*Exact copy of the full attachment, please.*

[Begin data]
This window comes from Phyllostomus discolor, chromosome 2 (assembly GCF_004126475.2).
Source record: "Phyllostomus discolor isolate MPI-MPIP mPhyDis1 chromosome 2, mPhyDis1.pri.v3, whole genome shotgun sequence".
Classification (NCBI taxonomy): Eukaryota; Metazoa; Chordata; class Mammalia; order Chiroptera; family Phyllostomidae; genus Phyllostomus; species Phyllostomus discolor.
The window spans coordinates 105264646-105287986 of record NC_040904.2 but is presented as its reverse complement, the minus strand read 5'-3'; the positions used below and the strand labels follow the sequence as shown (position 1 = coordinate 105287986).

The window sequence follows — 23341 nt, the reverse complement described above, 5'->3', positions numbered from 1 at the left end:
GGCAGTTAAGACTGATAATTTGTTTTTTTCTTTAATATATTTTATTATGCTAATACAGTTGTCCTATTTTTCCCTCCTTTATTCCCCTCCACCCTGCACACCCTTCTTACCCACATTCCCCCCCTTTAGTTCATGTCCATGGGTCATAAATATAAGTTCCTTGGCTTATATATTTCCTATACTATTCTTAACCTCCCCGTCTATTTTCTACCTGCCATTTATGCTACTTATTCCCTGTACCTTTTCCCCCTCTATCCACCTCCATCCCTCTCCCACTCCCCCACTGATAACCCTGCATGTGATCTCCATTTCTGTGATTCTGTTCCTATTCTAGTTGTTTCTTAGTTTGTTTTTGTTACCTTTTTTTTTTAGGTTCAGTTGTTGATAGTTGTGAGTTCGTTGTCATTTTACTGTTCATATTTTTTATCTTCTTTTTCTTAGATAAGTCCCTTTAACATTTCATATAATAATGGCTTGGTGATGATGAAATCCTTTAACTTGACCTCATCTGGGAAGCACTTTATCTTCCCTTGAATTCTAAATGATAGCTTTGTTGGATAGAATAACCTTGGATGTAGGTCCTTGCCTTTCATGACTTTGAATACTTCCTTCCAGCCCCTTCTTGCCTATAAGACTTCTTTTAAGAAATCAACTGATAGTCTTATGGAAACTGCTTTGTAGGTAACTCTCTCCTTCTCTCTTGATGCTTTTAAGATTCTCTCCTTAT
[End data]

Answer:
This window comes from Phyllostomus discolor, chromosome 2 (assembly GCF_004126475.2).
Source record: "Phyllostomus discolor isolate MPI-MPIP mPhyDis1 chromosome 2, mPhyDis1.pri.v3, whole genome shotgun sequence".
Classification (NCBI taxonomy): Eukaryota; Metazoa; Chordata; class Mammalia; order Chiroptera; family Phyllostomidae; genus Phyllostomus; species Phyllostomus discolor.
The window spans coordinates 105264646-105287986 of record NC_040904.2 but is presented as its reverse complement, the minus strand read 5'-3'; the positions used below and the strand labels follow the sequence as shown (position 1 = coordinate 105287986).

The window sequence follows — 23341 nt, the reverse complement described above, 5'->3', positions numbered from 1 at the left end:
GGCAGTTAAGACTGATAATTTGTTTTTTTCTTTAATATATTTTATTATGCTAATACAGTTGTCCTATTTTTCCCTCCTTTATTCCCCTCCACCCTGCACACCCTTCTTACCCACATTCCCCCCCTTTAGTTCATGTCCATGGGTCATAAATATAAGTTCCTTGGCTTATATATTTCCTATACTATTCTTAACCTCCCCGTCTATTTTCTACCTGCCATTTATGCTACTTATTCCCTGTACCTTTTCCCCCTCTATCCACCTCCATCCCTCTCCCACTCCCCCACTGATAACCCTGCATGTGATCTCCATTTCTGTGATTCTGTTCCTATTCTAGTTGTTTCTTAGTTTGTTTTTGTTACCTTTTTTTTTTAGGTTCAGTTGTTGATAGTTGTGAGTTCGTTGTCATTTTACTGTTCATATTTTTTATCTTCTTTTTCTTAGATAAGTCCCTTTAACATTTCATATAATAATGGCTTGGTGATGATGAAATCCTTTAACTTGACCTCATCTGGGAAGCACTTTATCTTCCCTTGAATTCTAAATGATAGCTTTGTTGGATAGAATAACCTTGGATGTAGGTCCTTGCCTTTCATGACTTTGAATACTTCCTTCCAGCCCCTTCTTGCCTATAAGACTTCTTTTAAGAAATCAACTGATAGTCTTATGGAAACTGCTTTGTAGGTAACTCTCTCCTTCTCTCTTGATGCTTTTAAGATTCTCTCCTTAT